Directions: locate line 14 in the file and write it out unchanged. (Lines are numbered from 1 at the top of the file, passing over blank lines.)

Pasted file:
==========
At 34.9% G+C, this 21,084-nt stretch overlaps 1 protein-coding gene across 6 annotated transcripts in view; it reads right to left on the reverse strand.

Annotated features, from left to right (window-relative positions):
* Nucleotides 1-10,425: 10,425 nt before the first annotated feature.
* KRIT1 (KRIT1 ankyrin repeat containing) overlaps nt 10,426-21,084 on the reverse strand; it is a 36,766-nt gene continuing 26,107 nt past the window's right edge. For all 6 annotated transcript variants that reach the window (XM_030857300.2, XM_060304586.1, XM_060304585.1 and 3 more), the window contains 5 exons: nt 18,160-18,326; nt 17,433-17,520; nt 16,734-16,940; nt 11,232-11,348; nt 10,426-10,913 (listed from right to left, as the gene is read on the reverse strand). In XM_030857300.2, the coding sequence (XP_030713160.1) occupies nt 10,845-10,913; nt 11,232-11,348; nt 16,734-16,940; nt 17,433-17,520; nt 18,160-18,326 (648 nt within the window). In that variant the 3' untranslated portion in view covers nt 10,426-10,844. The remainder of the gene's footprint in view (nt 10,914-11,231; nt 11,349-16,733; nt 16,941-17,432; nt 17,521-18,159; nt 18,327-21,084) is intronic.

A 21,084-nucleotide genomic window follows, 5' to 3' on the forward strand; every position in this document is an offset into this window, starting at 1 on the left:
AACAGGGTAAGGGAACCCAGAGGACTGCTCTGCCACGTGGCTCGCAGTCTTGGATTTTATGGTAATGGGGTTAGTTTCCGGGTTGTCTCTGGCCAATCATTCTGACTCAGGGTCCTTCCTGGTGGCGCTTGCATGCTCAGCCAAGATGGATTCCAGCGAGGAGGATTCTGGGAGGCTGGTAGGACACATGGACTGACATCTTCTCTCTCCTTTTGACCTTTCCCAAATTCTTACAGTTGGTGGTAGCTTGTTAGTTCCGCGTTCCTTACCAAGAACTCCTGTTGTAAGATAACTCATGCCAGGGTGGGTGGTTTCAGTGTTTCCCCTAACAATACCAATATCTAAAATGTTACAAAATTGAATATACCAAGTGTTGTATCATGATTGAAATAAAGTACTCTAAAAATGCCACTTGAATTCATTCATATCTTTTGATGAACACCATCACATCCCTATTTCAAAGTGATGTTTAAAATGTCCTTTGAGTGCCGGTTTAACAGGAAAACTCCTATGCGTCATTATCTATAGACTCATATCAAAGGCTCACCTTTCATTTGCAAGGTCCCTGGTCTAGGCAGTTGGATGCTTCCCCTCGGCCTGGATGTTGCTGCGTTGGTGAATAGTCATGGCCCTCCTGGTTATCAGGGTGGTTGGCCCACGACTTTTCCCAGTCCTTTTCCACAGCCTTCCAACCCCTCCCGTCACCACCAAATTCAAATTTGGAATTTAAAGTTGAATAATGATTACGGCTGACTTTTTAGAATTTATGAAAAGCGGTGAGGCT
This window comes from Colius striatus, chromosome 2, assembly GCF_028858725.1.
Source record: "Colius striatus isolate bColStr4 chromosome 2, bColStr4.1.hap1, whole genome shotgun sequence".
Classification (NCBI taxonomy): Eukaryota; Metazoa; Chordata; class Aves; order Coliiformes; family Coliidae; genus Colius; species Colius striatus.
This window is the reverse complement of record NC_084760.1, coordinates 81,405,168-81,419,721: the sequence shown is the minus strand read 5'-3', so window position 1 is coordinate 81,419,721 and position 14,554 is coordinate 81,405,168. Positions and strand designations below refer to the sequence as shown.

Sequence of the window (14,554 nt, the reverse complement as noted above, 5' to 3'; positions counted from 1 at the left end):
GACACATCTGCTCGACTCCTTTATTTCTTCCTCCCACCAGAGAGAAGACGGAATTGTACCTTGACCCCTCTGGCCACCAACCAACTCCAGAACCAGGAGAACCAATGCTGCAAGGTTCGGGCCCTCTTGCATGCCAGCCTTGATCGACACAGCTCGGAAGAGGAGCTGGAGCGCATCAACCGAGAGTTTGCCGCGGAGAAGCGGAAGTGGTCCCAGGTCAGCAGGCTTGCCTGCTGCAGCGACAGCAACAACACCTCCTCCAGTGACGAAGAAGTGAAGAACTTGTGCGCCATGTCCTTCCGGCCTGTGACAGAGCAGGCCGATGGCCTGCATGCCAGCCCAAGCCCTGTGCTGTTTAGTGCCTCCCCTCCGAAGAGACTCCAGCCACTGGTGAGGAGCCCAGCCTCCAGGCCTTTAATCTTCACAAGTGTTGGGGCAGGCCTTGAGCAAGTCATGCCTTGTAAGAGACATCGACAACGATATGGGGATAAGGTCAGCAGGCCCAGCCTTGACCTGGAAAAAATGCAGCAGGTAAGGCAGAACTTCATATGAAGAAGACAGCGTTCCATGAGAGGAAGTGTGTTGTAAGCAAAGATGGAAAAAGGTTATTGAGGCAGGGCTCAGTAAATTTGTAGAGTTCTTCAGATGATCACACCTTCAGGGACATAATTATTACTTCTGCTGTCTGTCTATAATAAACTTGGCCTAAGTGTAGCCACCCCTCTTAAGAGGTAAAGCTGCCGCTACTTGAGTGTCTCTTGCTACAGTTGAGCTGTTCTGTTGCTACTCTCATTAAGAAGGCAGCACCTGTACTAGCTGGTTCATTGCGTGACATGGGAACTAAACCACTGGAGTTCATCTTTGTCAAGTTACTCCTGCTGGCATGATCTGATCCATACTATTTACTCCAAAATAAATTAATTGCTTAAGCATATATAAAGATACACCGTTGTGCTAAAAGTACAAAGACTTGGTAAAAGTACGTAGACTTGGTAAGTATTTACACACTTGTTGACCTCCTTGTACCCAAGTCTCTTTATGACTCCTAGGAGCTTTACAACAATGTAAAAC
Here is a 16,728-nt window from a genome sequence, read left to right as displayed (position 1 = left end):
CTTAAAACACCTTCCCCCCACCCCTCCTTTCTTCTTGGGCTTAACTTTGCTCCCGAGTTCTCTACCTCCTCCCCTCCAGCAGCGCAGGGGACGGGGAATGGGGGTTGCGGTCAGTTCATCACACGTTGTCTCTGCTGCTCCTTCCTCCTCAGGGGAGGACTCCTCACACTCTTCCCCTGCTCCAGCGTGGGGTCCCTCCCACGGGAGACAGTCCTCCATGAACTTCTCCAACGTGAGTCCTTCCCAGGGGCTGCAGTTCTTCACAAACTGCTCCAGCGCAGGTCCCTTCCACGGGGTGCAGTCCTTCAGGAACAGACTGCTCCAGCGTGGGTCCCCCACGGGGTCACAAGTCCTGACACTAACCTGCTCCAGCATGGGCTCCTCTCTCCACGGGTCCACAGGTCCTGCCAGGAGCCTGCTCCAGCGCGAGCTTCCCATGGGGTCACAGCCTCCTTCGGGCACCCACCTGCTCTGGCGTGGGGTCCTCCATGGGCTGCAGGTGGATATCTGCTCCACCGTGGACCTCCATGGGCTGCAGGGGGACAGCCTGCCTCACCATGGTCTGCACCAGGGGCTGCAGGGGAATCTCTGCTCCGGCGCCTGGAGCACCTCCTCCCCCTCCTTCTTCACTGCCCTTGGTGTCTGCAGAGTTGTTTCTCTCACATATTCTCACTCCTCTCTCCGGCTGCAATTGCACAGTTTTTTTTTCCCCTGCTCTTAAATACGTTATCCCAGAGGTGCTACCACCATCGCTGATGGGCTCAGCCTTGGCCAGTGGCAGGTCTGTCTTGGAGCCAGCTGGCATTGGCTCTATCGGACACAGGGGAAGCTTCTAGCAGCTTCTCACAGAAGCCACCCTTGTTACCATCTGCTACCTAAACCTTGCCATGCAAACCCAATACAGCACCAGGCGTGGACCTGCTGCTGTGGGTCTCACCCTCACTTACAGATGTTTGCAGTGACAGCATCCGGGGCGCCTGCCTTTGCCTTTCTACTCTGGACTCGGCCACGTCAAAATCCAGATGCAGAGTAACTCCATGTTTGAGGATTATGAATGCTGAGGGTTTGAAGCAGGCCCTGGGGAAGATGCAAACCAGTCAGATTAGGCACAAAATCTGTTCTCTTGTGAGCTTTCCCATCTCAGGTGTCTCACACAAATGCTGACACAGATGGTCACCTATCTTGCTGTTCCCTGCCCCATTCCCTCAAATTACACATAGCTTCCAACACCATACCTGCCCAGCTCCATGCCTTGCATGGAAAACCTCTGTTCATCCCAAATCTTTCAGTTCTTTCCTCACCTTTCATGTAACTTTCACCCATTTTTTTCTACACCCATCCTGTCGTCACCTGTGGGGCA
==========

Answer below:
CTTAAAACACCTTCCCCCCACCCCTCCTTTCTTCTTGGGCTTAACTTTGCTCCCGAGTTCTCTACCTCCTCCCCTCCAGCAGCGCAGGGGACGGGGAATGGGGGTTGCGGTCAGTTCATCACACGTTGTCTCTGCTGCTCCTTCCTCCTCAGGGGAGGACTCCTCACACTCTTCCCCTGCTCCAGCGTGGGGTCCCTCCCACGGGAGACAGTCCTCCATGAACTTCTCCAACGTGAGTCCTTCCCAGGGGCTGCAGTTCTTCACAAACTGCTCCAGCGCAGGTCCCTTCCACGGGGTGCAGTCCTTCAGGAACAGACTGCTCCAGCGTGGGTCCCCCACGGGGTCACAAGTCCTGACACTAACCTGCTCCAGCATGGGCTCCTCTCTCCACGGGTCCACAGGTCCTGCCAGGAGCCTGCTCCAGCGCGAGCTTCCCATGGGGTCACAGCCTCCTTCGGGCACCCACCTGCTCTGGCGTGGGGTCCTCCATGGGCTGCAGGTGGATATCTGCTCCACCGTGGACCTCCATGGGCTGCAGGGGGACAGCCTGCCTCACCATGGTCTGCACCAGGGGCTGCAGGGGAATCTCTGCTCCGGCGCCTGGAGCACCTCCTCCCCCTCCTTCTTCACTGCCCTTGGTGTCTGCAGAGTTGTTTCTCTCACATATTCTCACTCCTCTCTCCGGCTGCAATTGCACAGTTTTTTTTTCCCCTGCTCTTAAATACGTTATCCCAGAGGTGCTACCACCATCGCTGATGGGCTCAGCCTTGGCCAGTGGCAGGTCTGTCTTGGAGCCAGCTGGCATTGGCTCTATCGGACACAGGGGAAGCTTCTAGCAGCTTCTCACAGAAGCCACCCTTGTTACCATCTGCTACCTAAACCTTGCCATGCAAACCCAATACAGCACCAGGCGTGGACCTGCTGCTGTGGGTCTCACCCTCACTTACAGATGTTTGCAGTGACAGCATCCGGGGCGCCTGCCTTTGCCTTTCTACTCTGGACTCGGCCACGTCAAAATCCAGATGCAGAGTAACTCCATGTTTGAGGATTATGAATGCTGAGGGTTTGAAGCAGGCCCTGGGGAAGATGCAAACCAGTCAGATTAGGCACAAAATCTGTTCTCTTGTGAGCTTTCCCATCTCAGGTGTCTCACACAAATGCTGACACAGATGGTCACCTATCTTGCTGTTCCCTGCCCCATTCCCTCAAATTACACATAGCTTCCAACACCATACCTGCCCAGCTCCATGCCTTGCATGGAAAACCTCTGTTCATCCCAAATCTTTCAGTTCTTTCCTCACCTTTCATGTAACTTTCACCCATTTTTTTCTACACCCATCCTGTCGTCACCTGTGGGGCA